Another option is to become a high earning professional like a doctor. While this is a very competitive process and involves years of difficult education and training, it also results in a high income that can be used to build wealth. You are probably also more likely to marry somebody else that is a high income professional. Let's say that between the two of you that you earn $600,000 a year, but not until age 32. Plus you owe $500,000 in student loans.

If you start earning and saving at age 32 and your investments have a real, after-inflation return of 5% a year,  you will have $5 million at age 55 if you save

=PMT(5%,23,0,-5000000) = $121,000 per year

$121,000 per year is a savings rate of 20%, the standard amount I suggest that docs save for retirement. Obviously those student loans will have to be paid back out of the other $479,000 per year in earnings. Or PSLF.

 

#3 Use Leveraged Real Estate

Learning how to be a skilled real estate investor can increase your returns. Perhaps to as high as 10% real. This involves additional risk (leverage and less diversification) as well as additional expertise (which must be acquired somehow) and additional work. But it would allow you to save less money. If you start at 22, you would need to save

=PMT(10%,33,0,-5000000) = $23,000 per year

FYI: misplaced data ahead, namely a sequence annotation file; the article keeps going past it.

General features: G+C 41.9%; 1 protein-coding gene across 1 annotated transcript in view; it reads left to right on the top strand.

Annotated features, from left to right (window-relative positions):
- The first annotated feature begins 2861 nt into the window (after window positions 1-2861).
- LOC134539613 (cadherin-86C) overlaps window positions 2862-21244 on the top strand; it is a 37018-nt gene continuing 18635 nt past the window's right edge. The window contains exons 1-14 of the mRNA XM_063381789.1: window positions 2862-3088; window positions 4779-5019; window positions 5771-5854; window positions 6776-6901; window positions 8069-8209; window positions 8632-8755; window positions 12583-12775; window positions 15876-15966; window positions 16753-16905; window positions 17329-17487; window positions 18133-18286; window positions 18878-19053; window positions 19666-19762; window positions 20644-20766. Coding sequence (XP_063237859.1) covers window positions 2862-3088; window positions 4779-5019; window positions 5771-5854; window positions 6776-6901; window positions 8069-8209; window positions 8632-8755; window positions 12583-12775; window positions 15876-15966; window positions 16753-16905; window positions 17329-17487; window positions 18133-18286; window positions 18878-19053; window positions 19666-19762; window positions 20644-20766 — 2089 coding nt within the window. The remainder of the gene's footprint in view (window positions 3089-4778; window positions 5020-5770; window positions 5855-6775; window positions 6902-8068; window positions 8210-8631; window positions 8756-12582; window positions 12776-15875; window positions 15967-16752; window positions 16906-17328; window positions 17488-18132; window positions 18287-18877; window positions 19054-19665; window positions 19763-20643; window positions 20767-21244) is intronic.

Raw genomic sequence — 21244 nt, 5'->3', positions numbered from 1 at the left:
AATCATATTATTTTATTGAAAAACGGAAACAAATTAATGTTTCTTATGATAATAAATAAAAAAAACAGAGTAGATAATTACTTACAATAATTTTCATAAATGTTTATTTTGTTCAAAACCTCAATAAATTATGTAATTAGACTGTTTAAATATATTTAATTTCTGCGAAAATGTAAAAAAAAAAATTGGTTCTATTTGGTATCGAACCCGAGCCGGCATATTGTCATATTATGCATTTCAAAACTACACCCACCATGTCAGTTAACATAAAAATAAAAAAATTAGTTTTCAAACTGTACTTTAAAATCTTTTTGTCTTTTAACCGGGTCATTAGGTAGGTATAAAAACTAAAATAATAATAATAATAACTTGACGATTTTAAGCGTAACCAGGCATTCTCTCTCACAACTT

That's just 29% of an $80,000 income or 15% of an $160,000 income. 2nd job? Yes. Time or money. However, if you're that high income professional type starting at 32, you could get away with

=PMT(10%,23,0,-5000000) = $63,000 per year

That's a savings rate for that $600,000 couple of just 11%. It would be 22% of a single $300,000 income. You can learn more about this pathway in our No Hype Real Estate Investing online course. Its one-week, no-questions-asked, money-back guarantee means that at least the course is a risk-free option for you.

 

#4 Get a Windfall

Five million can show up without all of that earning, saving, and investing. You could win $5 million in a lottery. You could receive $5 million in an inheritance. While I don't really recommend either of those methods, they do create pentamillionaires all the time. Unfortunately, many of those who receive them don't have the skills and attributes necessary to hold on to the money, which are incidentally very similar to the skills and attributes required to build it gradually.